Abstract

The family has long been thought to play a critical role in the etiology and course of schizophrenia. Early formulations based on psychoanalytic theory postulated that schizophrenia emerged as a defense against hostile or rejecting parental attitudes. Sullivan (1927) was one of the first pioneers to emphasize the interpersonal nature of schizophrenia and to explore the role of the family. He attempted to treat the illness by recreating the family in an inpatient setting, in order to provide patients with emotional experiences that would presumably correct early pathological family interactions. Fromm-Reichmann (1948) conducted extensive individual treatment with schizophrenic patients, and introduced the term schizophreugenic mother to describe a pattern of overbearing, emotionally insecure behavior observed in the mothers of some patients. While many of these speculations were not supported by later research, they served to draw attention to the families of schizophrenic patients and initiated the first systematic research into family factors and schizophrenia.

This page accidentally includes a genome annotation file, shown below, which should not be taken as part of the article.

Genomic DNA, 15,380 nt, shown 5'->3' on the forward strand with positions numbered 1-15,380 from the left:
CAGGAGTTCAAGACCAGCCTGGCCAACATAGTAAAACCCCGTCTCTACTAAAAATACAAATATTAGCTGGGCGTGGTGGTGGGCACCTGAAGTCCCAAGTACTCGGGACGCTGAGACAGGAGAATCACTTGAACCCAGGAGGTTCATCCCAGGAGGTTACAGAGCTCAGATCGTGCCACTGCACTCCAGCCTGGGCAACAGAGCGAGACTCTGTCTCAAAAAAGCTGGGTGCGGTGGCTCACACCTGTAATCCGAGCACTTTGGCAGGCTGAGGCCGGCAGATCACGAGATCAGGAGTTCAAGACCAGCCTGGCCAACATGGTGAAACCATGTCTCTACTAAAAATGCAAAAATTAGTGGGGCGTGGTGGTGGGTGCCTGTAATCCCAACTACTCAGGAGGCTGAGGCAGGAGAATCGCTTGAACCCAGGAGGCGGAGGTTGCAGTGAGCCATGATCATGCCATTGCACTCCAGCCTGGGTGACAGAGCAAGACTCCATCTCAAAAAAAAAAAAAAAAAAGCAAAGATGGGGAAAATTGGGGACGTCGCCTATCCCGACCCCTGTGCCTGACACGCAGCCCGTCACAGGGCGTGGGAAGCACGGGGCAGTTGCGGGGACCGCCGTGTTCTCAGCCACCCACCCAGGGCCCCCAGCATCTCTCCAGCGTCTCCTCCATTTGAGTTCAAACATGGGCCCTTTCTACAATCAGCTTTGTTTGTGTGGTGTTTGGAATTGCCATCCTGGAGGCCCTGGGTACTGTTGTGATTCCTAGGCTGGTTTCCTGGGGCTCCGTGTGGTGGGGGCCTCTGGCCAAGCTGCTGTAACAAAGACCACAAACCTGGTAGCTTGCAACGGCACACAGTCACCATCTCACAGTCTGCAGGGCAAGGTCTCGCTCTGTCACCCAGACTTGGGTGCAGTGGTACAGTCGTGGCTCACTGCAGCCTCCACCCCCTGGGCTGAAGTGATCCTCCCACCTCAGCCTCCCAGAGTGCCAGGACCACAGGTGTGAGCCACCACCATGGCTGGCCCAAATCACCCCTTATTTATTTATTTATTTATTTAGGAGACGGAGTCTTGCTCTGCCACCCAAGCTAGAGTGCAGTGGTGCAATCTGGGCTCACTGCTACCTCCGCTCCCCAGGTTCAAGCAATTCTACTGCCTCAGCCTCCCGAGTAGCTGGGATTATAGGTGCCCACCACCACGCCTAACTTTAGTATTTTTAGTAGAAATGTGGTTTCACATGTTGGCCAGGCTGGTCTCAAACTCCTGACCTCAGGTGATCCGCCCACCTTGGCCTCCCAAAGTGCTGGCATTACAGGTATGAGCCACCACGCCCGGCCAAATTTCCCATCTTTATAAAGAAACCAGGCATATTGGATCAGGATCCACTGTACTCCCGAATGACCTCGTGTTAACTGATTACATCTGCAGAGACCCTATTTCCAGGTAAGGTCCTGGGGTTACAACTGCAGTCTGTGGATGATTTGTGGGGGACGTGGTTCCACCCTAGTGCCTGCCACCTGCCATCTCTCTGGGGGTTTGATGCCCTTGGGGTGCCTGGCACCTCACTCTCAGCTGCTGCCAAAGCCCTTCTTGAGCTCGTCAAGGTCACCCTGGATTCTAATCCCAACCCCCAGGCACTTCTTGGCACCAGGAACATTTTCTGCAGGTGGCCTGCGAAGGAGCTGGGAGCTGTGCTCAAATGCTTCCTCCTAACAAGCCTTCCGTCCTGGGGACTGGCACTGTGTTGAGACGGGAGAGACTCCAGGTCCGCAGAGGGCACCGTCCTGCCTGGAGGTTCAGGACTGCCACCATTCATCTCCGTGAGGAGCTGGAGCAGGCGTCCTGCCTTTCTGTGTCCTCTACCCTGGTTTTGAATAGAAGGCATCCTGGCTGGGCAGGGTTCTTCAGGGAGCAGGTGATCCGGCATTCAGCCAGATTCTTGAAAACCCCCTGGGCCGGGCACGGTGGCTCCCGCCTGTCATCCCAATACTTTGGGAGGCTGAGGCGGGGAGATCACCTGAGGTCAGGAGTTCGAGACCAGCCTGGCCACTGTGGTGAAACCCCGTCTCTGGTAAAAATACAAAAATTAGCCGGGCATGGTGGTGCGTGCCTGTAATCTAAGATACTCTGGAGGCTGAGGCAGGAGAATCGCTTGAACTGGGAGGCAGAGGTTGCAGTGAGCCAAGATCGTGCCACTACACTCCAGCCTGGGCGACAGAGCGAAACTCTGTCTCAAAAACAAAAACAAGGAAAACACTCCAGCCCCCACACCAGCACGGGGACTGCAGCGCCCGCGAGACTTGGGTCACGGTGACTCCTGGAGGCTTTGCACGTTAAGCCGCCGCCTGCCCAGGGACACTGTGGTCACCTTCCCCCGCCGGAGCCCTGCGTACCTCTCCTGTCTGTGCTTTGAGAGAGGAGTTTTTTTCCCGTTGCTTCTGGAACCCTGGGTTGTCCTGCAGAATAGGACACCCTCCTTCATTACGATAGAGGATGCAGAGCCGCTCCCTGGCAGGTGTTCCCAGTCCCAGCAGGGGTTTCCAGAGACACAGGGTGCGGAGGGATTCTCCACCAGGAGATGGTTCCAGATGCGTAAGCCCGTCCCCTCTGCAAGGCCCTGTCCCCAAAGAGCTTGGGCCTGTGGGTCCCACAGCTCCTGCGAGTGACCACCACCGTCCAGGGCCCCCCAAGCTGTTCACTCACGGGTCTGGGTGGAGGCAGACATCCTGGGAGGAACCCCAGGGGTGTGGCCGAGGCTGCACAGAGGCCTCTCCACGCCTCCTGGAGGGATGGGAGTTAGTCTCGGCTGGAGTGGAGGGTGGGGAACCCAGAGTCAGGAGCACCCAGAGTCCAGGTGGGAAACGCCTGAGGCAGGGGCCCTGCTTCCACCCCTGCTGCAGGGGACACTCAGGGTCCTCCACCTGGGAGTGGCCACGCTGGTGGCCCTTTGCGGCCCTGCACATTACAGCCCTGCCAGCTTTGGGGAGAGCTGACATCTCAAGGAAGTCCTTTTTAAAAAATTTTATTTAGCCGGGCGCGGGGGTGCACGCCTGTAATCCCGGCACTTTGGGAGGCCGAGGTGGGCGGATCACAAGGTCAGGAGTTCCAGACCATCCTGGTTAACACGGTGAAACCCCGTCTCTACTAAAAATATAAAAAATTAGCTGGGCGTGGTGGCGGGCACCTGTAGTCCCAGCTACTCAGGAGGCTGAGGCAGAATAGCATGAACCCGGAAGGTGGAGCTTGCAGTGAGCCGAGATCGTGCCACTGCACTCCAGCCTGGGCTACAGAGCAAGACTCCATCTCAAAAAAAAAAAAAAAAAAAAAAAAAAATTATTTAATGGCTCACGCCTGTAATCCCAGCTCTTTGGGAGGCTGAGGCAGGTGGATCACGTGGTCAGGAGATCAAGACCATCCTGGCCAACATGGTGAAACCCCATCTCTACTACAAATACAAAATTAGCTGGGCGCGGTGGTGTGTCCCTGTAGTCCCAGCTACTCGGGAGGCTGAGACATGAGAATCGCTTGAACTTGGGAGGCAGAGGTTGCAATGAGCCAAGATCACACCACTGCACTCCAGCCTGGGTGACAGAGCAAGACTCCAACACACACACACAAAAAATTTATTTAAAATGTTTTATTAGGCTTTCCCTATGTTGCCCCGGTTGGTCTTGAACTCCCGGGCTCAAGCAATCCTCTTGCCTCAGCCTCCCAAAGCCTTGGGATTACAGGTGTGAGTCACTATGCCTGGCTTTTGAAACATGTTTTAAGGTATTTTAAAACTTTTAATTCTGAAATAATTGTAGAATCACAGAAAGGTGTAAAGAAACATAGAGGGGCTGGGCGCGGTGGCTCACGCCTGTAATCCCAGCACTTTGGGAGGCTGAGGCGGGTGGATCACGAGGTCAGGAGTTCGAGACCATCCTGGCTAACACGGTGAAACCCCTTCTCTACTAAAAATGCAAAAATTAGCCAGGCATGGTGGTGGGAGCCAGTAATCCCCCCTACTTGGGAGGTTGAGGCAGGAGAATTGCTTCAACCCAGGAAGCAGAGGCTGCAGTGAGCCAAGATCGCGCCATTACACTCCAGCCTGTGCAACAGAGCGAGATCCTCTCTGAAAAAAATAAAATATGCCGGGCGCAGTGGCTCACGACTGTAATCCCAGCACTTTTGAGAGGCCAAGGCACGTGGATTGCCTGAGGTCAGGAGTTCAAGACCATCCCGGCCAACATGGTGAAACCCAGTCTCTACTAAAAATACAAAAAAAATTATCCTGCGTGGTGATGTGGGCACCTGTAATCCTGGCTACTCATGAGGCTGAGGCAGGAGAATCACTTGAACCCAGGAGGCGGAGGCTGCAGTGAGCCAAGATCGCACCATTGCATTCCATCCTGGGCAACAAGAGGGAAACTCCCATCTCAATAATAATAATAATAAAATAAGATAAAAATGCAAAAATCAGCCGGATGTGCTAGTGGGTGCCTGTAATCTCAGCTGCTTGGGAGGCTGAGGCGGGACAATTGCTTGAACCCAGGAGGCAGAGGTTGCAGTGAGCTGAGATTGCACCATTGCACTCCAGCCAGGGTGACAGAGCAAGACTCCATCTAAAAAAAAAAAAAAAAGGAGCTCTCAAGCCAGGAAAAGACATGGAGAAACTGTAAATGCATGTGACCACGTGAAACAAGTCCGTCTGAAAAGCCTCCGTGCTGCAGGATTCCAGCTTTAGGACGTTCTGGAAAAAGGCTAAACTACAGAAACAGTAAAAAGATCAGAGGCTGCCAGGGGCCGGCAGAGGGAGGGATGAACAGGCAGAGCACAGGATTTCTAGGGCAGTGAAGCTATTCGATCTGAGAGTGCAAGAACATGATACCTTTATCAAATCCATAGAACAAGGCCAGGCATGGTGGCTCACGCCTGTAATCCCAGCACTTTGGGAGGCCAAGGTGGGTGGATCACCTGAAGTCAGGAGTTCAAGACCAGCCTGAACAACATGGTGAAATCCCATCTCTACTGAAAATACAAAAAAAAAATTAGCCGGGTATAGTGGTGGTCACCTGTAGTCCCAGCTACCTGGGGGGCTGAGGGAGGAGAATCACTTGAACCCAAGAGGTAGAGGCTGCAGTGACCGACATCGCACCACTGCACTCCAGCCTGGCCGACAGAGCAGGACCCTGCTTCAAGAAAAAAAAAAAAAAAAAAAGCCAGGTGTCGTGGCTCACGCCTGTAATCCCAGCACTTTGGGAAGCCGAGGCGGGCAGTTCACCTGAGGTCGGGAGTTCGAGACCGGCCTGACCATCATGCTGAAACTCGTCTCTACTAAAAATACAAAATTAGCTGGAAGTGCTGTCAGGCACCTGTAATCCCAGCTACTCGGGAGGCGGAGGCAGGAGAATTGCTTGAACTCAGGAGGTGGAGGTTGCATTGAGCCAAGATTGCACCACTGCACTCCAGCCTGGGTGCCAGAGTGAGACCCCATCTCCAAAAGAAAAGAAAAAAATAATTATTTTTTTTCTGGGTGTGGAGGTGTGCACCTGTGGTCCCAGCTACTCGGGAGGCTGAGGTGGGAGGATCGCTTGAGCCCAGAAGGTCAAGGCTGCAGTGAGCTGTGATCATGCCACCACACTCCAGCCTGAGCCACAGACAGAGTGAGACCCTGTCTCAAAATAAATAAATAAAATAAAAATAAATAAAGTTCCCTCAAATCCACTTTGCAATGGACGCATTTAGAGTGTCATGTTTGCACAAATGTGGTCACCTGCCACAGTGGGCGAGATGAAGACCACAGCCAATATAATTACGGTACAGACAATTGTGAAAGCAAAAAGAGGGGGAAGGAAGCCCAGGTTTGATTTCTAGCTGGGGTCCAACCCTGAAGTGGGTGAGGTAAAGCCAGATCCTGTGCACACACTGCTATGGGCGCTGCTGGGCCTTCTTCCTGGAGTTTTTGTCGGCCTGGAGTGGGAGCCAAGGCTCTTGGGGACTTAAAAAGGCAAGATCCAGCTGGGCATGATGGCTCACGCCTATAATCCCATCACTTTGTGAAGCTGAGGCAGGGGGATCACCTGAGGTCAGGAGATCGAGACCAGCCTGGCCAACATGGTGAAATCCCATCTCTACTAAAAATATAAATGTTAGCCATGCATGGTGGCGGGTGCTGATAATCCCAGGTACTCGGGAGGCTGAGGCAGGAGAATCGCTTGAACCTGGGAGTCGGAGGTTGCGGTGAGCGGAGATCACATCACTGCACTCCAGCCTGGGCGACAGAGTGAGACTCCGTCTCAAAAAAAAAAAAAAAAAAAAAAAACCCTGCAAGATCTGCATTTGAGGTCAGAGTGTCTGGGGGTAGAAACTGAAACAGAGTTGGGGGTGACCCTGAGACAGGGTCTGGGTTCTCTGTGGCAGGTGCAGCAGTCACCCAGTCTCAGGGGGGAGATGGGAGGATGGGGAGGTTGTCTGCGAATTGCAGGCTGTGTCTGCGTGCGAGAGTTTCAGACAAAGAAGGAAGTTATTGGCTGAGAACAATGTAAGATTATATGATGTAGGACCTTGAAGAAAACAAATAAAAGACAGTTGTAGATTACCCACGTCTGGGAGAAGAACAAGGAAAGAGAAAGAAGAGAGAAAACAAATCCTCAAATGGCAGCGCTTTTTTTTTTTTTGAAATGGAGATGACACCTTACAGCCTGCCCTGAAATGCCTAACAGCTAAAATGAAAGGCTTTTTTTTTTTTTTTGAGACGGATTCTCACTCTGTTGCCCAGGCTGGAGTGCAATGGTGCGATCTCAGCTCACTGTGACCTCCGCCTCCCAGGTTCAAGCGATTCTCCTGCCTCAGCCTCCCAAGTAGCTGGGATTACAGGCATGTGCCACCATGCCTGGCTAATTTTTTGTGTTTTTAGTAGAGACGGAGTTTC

Keywords

Communication Skill Negative Symptom Schizophrenic Patient Family Therapy Antipsychotic Medication 
These keywords were added by machine and not by the authors. This process is experimental and the keywords may be updated as the learning algorithm improves.

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Copyright information

© Springer Science+Business Media New York 1989

Authors and Affiliations

  • Kim T. Mueser
    • 1
  1. 1.Department of PsychiatryMedical College of Pennsylvania at EPPIPhiladelphiaUSA

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